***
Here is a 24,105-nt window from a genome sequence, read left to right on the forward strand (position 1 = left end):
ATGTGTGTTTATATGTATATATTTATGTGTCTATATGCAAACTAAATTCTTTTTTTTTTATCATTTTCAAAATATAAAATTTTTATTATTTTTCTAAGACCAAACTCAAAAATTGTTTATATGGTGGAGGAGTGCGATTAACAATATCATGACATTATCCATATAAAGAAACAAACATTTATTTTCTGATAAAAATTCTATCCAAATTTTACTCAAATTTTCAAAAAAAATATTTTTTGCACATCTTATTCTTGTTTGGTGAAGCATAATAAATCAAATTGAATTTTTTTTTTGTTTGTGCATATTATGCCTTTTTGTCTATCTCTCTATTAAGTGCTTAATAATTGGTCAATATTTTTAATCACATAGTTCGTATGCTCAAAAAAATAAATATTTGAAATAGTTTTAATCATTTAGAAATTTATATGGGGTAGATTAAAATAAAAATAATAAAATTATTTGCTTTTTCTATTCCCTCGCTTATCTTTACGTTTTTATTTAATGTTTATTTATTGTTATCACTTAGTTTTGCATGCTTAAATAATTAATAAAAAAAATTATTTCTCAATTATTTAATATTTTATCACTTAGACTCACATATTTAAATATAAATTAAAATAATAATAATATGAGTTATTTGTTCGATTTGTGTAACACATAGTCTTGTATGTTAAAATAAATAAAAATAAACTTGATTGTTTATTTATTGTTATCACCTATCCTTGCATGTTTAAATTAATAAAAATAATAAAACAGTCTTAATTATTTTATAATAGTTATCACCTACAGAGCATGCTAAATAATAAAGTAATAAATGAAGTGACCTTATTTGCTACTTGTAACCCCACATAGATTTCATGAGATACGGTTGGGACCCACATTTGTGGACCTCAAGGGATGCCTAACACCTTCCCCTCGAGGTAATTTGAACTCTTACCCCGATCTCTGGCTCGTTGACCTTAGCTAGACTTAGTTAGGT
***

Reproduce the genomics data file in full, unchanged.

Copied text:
Here is a 24,105-nt window from a genome sequence, read left to right on the forward strand (position 1 = left end):
ATGTGTGTTTATATGTATATATTTATGTGTCTATATGCAAACTAAATTCTTTTTTTTTTATCATTTTCAAAATATAAAATTTTTATTATTTTTCTAAGACCAAACTCAAAAATTGTTTATATGGTGGAGGAGTGCGATTAACAATATCATGACATTATCCATATAAAGAAACAAACATTTATTTTCTGATAAAAATTCTATCCAAATTTTACTCAAATTTTCAAAAAAAATATTTTTTGCACATCTTATTCTTGTTTGGTGAAGCATAATAAATCAAATTGAATTTTTTTTTTGTTTGTGCATATTATGCCTTTTTGTCTATCTCTCTATTAAGTGCTTAATAATTGGTCAATATTTTTAATCACATAGTTCGTATGCTCAAAAAAATAAATATTTGAAATAGTTTTAATCATTTAGAAATTTATATGGGGTAGATTAAAATAAAAATAATAAAATTATTTGCTTTTTCTATTCCCTCGCTTATCTTTACGTTTTTATTTAATGTTTATTTATTGTTATCACTTAGTTTTGCATGCTTAAATAATTAATAAAAAAAATTATTTCTCAATTATTTAATATTTTATCACTTAGACTCACATATTTAAATATAAATTAAAATAATAATAATATGAGTTATTTGTTCGATTTGTGTAACACATAGTCTTGTATGTTAAAATAAATAAAAATAAACTTGATTGTTTATTTATTGTTATCACCTATCCTTGCATGTTTAAATTAATAAAAATAATAAAACAGTCTTAATTATTTTATAATAGTTATCACCTACAGAGCATGCTAAATAATAAAGTAATAAATGAAGTGACCTTATTTGCTACTTGTAACCCCACATAGATTTCATGAGATACGGTTGGGACCCACATTTGTGGACCTCAAGGGATGCCTAACACCTTCCCCTCGAGGTAATTTGAACTCTTACCCCGATCTCTGGCTCGTTGACCTTAGCTAGACTTAGTTAGGT